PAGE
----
Glimpse of a Geisha

An American watches, listens and learns about life during her travels to Kyoto, a Japanese city steeped in tradition and mystique.

January 10, 2001|By Alice Steinbach | Alice Steinbach,SPECIAL TO THE SUN

KYOTO - Sooner or later every non-Japanese-speaking visitor to Kyoto learns that the taxi driver is a tourist's best friend. Usually it's sooner. Usually, after the first attempt to venture out on one's own in this city of more than a million people, the tourist learns that finding a specific destination is hopeless without two things: (1) the expertise of a taxi driver and (2) a note explaining in Japanese where the passenger wants to go.

Partly this state of affairs is due to the fact that Kyoto people (as the locals call themselves) insist on speaking in a foreign language - Japanese - and therefore cannot be considered reliable in their direction-giving. And partly it's because most of the streets in Kyoto have no names. Unfortunately those that do - mainly the major thoroughfares - have names impossible for a tourist to remember. Add to this the Kafka-esque twist that numbers on buildings or houses - if indeed they have a number - are meaningless; only Japanese postal workers know the rationale of why No. 52 is next to No. 854.

The resulting confusion leaves one American in Kyoto - we shall call her Madame-san - feeling like a 2-year-old who, upon venturing a block away from home, has no idea of where she is, where she wants to go or where she came from. Naturally, being the independent woman she is, Madame-san has tried to navigate the city on her own, using both maps and a guidebook to Kyoto. But she gave up her solo excursions after trying to follow these directions from the book: "Concentrate on Shijo-dori between Yasaka Jinja and Karasum Eki as well as Kawara-machi-dori between Sanjo-dori and Shijo-dori."

And so it is that Madame-san - who has an important appointment she does not want to miss - finds herself in the back of a taxi, clutching a note written by hotel staff in hiragana, one of two Japanese alphabets. The note supposedly instructs the driver to take his passenger to the Miyagawacho Dance School. But for all Madame-san knows, the note could say: "Take this woman to River Kamo and throw her in."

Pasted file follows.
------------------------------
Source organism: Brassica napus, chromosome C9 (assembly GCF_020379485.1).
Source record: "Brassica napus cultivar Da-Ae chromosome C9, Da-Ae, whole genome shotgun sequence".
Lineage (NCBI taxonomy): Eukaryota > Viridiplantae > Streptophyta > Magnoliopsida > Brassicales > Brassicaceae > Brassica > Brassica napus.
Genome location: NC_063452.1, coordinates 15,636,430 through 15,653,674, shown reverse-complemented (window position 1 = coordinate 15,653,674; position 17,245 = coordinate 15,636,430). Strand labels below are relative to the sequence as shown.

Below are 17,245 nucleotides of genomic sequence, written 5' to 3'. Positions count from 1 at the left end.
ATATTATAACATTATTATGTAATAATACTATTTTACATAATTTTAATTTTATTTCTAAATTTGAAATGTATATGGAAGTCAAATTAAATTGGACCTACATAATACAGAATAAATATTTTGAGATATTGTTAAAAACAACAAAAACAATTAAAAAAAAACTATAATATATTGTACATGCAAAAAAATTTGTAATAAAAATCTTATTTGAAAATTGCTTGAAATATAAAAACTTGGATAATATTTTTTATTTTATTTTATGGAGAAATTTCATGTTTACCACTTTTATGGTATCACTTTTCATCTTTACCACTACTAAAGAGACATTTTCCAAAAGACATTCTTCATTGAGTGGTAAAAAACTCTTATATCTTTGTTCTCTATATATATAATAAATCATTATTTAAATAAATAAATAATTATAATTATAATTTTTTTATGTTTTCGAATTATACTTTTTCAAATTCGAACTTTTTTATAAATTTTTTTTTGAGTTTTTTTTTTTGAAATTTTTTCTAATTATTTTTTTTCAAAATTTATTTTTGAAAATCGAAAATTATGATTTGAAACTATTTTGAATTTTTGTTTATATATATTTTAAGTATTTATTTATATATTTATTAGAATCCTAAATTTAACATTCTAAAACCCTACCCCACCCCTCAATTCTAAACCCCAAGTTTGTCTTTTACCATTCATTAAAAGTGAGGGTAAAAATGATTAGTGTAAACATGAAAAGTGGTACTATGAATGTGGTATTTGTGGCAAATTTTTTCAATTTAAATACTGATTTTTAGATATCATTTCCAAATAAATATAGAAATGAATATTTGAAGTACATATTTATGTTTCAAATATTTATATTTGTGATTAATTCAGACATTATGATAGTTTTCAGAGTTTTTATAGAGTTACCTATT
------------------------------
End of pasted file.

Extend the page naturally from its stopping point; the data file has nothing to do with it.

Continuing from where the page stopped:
One look at the driver quickly banishes such thoughts. In his 50s, perhaps, the man temporarily in charge of Madame-san's life wears a gray suit, black silk tie and white cotton gloves. His dark, silver-flecked hair is stylishly cut and the wire-rimmed glasses he wears add a certain gravitas to his appearance. He looks like an Asian Pierce Brosnan, thinks Madame-san, or possibly a Silicon Valley venture capitalist with a penchant for wearing white cotton gloves. The driver bows when she hands him her note. After studying the message for a minute, he writes something in a leather-bound book engraved in gold.

What Madame-san hopes he has written down is: Miyagawacho Dance School. It is imperative she not arrive at the wrong location or even a minute late for her 11 a.m. interview at the dance school. After all, how many times in one's life does the opportunity arise to interview a geisha? Madame-san is excited about the interview but worried, too. How, she wonders, do you conduct an interview in a country where direct questions are considered rude, and no matter how politely a question is asked, answers are always indirect?

But Madame-san will find a solution to this problem; it is not her way to make excuses or complain. Still, she draws some comfort from knowing that her translator for the day will be Etsuko Kominami. Etsuko-san, married and in her 40s, is smart and modern and in previous encounters had expressed her ideas in a very forthright manner - a result perhaps of living for seven years in Lebanon, Ohio.

It is Etsuko who, in a discussion of novelist Arthur Golden's "Memoirs of a Geisha," dismisses the best-selling book as "soap opera" and its depiction of the "geisha mystique" as being "old Japan." Clearly, Etsuko is a woman with opinions; it is a trait that might make her more comfortable translating Madame-san's frank (some might say annoying) style of asking personal questions.

A myth debunked

The Miyagawacho Dance School is where apprentice geisha, known as maiko, take classes in dance and music. At a time when most young Japanese women are entering university or headed for careers, maiko are learning the same traditional skills geisha have studied for more than two centuries. Mastering these skills is crucial if an apprentice wants to advance to geisha; completing such training can take longer than earning a university degree. Or at least it used to.

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